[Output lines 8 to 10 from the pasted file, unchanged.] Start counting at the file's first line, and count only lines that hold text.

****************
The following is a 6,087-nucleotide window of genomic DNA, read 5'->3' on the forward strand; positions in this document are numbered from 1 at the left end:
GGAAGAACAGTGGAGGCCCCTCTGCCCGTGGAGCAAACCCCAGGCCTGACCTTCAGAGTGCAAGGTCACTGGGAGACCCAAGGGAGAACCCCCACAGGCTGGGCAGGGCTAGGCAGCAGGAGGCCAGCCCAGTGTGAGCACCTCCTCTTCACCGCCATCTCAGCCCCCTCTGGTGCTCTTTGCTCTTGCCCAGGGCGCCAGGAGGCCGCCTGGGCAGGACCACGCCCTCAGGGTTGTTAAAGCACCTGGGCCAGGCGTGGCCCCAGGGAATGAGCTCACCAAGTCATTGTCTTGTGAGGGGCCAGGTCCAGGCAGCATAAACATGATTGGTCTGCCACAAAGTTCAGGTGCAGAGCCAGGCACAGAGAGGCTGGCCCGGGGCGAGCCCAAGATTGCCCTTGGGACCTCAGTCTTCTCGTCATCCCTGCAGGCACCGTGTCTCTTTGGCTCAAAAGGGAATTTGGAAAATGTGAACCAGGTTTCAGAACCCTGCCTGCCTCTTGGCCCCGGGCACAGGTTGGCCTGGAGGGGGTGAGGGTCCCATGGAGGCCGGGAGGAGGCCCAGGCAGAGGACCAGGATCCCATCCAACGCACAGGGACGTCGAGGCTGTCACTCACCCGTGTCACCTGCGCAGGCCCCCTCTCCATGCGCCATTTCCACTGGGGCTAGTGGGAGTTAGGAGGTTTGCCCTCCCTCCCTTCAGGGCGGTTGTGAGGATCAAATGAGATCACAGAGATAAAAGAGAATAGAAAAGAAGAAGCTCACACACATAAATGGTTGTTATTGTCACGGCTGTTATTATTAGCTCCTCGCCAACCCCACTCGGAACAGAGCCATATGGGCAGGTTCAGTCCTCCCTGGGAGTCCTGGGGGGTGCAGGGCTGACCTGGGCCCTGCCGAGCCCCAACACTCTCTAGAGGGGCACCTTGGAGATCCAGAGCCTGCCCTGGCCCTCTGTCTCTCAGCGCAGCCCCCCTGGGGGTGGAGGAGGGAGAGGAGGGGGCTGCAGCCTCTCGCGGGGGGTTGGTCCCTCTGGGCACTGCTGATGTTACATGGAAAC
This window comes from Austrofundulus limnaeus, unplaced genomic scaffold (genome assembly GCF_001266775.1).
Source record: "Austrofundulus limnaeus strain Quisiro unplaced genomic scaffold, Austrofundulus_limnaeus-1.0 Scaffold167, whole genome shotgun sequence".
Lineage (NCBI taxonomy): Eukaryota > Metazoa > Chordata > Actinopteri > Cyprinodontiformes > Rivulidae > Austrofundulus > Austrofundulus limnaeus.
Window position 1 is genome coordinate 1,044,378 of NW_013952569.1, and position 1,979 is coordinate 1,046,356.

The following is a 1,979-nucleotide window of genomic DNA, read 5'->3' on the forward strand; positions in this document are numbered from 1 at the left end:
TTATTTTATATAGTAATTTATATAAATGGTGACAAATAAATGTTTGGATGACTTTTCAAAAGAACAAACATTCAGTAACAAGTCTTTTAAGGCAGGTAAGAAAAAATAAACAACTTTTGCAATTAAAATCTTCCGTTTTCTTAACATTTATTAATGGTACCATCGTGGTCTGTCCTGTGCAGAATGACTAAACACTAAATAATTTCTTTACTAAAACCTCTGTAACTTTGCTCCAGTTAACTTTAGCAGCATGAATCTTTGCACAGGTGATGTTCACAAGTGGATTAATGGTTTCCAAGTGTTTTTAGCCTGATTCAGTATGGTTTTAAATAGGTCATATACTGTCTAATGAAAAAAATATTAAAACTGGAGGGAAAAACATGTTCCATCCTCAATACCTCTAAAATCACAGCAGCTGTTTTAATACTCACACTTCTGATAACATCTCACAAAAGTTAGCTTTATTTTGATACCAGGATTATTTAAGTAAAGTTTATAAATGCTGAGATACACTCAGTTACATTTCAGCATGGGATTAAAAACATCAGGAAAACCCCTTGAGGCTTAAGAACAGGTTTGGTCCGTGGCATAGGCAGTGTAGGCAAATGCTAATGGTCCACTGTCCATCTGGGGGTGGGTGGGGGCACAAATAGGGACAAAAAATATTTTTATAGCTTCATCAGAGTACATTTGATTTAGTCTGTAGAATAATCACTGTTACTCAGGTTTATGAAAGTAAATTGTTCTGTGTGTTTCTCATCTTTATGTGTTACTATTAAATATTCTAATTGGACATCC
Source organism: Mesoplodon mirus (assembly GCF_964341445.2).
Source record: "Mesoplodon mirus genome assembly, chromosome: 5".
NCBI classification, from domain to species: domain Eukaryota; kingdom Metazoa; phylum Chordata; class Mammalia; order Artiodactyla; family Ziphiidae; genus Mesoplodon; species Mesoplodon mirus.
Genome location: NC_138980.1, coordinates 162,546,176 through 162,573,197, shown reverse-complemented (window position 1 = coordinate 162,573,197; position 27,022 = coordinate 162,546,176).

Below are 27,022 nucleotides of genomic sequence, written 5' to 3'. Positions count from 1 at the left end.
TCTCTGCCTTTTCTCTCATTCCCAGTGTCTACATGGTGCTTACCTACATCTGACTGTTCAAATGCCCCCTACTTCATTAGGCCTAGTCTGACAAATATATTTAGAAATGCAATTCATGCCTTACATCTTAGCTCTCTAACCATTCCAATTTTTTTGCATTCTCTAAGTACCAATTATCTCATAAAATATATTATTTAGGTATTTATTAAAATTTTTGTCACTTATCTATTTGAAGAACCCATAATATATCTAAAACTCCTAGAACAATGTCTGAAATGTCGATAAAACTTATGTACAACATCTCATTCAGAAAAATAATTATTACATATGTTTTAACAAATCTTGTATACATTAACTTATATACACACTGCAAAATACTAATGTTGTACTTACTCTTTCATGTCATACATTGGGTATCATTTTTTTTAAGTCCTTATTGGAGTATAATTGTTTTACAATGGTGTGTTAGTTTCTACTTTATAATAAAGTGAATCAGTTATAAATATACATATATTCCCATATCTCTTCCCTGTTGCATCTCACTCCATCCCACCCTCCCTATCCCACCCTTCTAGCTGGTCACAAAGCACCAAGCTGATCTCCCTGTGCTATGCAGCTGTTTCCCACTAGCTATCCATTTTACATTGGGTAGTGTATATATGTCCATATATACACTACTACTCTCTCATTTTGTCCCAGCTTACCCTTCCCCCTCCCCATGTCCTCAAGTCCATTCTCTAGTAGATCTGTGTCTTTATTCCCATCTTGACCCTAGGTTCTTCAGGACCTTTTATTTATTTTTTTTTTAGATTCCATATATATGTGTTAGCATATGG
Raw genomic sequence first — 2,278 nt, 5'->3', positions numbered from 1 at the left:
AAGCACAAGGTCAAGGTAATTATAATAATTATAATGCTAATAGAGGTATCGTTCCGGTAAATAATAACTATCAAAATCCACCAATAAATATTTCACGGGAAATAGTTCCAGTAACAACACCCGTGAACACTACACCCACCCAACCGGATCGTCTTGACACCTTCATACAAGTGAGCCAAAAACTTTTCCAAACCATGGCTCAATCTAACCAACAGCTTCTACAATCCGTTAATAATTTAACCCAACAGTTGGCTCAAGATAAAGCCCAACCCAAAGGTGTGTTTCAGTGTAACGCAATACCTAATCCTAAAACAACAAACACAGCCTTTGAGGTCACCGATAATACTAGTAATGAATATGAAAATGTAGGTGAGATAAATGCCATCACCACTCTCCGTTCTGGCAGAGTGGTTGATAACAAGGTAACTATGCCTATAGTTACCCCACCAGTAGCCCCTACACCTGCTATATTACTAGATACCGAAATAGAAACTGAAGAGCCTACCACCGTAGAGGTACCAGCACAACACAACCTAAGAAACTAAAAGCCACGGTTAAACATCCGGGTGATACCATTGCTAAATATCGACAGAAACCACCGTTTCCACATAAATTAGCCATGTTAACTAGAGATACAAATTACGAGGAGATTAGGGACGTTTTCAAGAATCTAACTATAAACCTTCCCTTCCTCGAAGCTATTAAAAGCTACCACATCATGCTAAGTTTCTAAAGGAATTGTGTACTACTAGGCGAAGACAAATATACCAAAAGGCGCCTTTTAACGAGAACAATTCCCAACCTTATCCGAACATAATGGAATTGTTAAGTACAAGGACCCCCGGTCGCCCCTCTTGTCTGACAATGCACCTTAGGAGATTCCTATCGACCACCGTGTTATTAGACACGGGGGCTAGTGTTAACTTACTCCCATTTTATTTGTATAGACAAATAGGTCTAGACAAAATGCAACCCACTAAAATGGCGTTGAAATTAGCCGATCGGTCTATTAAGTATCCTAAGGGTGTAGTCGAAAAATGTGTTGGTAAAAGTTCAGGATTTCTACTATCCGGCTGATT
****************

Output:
TTATTTTATATAGTAATTTATATAAATGGTGACAAATAAATGTTTGGATGACTTTTCAAAAGAACAAACATTCAGTAACAAGTCTTTTAAGGCAGGTAAGAAAAAATAAACAACTTTTGCAATTAAAATCTTCCGTTTTCTTAACATTTATTAATGGTACCATCGTGGTCTGTCCTGTGCAGAATGACTAAACACTAAATAATTTCTTTACTAAAACCTCTGTAACTTTGCTCCAGTTAACTTTAGCAGCATGAATCTTTGCACAGGTGATGTTCACAAGTGGATTAATGGTTTCCAAGTGTTTTTAGCCTGATTCAGTATGGTTTTAAATAGGTCATATACTGTCTAATGAAAAAAATATTAAAACTGGAGGGAAAAACATGTTCCATCCTCAATACCTCTAAAATCACAGCAGCTGTTTTAATACTCACACTTCTGATAACATCTCACAAAAGTTAGCTTTATTTTGATACCAGGATTATTTAAGTAAAGTTTATAAATGCTGAGATACACTCAGTTACATTTCAGCATGGGATTAAAAACATCAGGAAAACCCCTTGAGGCTTAAGAACAGGTTTGGTCCGTGGCATAGGCAGTGTAGGCAAATGCTAATGGTCCACTGTCCATCTGGGGGTGGGTGGGGGCACAAATAGGGACAAAAAATATTTTTATAGCTTCATCAGAGTACATTTGATTTAGTCTGTAGAATAATCACTGTTACTCAGGTTTATGAAAGTAAATTGTTCTGTGTGTTTCTCATCTTTATGTGTTACTATTAAATATTCTAATTGGACATCC
Source organism: Mesoplodon mirus (assembly GCF_964341445.2).
Source record: "Mesoplodon mirus genome assembly, chromosome: 5".